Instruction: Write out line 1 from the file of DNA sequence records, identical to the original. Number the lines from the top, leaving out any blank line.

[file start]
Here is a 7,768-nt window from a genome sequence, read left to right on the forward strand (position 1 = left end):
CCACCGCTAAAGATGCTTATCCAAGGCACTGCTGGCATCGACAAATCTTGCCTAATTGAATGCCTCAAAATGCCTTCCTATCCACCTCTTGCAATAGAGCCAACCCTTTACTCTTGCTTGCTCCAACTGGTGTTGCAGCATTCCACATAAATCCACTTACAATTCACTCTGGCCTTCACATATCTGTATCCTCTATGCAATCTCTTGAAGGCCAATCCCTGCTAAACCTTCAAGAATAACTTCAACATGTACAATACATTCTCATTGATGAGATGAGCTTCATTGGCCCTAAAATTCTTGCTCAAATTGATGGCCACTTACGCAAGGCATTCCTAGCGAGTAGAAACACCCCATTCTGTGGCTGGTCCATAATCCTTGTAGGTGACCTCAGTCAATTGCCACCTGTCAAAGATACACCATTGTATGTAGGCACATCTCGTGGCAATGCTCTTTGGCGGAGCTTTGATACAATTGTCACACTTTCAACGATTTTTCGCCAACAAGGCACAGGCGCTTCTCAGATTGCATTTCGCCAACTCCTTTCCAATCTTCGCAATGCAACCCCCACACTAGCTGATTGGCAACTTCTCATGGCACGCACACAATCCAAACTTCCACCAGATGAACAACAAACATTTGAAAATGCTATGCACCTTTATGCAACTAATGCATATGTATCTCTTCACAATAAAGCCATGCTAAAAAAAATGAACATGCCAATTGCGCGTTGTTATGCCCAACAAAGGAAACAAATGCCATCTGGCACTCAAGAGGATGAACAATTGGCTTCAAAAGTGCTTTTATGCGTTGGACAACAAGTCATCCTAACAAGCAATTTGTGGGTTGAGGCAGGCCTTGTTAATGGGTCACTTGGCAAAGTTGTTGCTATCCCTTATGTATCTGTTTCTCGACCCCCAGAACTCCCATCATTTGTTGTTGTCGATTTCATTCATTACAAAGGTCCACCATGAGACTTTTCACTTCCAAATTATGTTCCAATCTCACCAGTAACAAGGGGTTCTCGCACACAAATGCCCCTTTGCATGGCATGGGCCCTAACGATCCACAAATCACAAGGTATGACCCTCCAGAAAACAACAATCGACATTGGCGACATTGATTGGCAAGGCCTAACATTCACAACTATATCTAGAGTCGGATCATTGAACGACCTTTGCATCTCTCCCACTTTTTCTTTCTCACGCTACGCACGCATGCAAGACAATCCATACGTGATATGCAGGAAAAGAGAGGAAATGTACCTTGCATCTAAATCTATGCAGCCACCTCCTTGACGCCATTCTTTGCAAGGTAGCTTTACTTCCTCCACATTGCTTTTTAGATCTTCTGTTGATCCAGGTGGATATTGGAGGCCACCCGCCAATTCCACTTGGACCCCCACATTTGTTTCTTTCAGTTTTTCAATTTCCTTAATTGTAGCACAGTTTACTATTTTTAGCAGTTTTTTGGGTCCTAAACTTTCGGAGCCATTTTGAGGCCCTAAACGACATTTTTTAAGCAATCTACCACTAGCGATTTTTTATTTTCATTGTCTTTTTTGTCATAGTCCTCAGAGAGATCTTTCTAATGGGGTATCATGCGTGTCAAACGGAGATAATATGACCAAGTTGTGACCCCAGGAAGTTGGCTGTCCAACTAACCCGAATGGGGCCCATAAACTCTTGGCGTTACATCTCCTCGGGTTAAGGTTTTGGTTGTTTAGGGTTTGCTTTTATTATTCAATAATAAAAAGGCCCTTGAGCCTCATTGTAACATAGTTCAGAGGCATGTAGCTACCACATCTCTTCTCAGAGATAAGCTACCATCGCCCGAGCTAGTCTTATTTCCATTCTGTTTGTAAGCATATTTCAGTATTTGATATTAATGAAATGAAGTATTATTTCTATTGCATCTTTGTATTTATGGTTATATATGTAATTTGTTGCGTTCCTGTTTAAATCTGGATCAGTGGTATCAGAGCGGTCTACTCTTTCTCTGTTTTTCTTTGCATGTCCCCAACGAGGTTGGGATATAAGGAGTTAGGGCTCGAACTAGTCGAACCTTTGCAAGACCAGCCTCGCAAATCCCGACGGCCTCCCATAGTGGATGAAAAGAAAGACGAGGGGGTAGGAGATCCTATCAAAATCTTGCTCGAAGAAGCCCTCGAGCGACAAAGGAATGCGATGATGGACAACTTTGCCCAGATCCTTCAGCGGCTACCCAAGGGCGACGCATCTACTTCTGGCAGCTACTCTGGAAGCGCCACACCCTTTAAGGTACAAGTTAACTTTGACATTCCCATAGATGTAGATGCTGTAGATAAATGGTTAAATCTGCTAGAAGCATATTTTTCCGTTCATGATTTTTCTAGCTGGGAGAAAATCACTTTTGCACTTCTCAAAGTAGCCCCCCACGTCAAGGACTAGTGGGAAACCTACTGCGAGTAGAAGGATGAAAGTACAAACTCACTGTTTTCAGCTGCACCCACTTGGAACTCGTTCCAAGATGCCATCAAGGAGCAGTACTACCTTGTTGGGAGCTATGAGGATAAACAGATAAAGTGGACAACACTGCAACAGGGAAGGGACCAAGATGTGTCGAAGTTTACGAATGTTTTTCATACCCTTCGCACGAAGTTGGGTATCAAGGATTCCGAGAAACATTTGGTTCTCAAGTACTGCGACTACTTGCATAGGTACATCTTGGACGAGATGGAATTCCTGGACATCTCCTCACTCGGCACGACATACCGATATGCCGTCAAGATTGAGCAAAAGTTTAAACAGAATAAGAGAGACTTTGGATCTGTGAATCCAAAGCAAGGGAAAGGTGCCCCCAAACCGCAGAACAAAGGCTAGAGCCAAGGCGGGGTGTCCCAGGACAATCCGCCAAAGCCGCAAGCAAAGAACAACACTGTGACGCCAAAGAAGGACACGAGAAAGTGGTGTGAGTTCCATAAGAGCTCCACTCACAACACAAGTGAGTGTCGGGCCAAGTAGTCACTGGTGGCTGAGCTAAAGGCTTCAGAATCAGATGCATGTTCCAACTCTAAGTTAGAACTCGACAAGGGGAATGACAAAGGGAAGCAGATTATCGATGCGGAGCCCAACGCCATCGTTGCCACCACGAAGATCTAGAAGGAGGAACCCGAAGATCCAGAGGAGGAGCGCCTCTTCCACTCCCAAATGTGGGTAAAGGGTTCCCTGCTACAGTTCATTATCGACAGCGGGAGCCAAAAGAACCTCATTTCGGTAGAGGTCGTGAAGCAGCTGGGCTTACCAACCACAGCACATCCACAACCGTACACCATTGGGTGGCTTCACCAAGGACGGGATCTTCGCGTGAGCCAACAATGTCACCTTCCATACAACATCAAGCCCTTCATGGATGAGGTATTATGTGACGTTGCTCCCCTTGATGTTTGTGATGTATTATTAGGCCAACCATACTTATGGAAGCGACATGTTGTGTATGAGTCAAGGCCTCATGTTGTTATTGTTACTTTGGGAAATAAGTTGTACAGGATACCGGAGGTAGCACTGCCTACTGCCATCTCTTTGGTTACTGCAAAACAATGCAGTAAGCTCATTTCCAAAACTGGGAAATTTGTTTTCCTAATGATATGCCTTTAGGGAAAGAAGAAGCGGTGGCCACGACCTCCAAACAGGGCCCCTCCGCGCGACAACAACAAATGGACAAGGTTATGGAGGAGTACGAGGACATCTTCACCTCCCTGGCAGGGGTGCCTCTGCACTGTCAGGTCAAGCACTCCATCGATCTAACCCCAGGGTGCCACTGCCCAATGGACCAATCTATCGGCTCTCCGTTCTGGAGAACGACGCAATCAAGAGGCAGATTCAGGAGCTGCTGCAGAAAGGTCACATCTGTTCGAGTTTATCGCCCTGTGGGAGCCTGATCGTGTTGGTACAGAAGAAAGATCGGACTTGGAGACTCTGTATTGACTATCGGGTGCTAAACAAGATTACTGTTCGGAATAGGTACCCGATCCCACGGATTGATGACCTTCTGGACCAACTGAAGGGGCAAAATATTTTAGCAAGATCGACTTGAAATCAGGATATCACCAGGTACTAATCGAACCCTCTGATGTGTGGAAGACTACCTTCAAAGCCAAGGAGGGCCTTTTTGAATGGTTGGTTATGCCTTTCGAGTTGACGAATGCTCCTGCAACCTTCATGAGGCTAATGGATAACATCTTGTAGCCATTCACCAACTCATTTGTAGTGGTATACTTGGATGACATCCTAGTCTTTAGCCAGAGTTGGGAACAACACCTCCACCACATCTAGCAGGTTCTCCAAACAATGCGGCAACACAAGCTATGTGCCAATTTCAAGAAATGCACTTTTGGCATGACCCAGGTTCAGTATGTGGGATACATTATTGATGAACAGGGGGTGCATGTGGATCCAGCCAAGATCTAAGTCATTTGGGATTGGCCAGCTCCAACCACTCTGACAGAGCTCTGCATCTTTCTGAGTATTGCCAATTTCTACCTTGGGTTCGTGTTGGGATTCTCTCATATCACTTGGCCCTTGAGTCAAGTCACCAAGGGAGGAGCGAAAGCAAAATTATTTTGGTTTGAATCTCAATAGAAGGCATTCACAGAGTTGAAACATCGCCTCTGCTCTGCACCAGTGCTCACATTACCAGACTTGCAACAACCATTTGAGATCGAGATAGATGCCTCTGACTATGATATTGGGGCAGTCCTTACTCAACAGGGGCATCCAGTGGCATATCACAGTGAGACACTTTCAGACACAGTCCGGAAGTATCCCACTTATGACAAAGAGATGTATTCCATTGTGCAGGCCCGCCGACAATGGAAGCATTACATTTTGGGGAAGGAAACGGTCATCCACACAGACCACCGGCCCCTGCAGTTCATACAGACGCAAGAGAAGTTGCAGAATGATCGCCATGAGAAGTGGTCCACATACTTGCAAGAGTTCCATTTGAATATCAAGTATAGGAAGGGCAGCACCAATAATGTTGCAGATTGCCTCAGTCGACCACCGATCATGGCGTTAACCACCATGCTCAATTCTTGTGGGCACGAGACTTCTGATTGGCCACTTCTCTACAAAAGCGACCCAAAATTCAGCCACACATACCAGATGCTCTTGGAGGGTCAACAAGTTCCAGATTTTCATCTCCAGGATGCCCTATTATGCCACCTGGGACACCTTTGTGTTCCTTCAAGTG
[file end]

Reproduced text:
Here is a 7,768-nt window from a genome sequence, read left to right on the forward strand (position 1 = left end):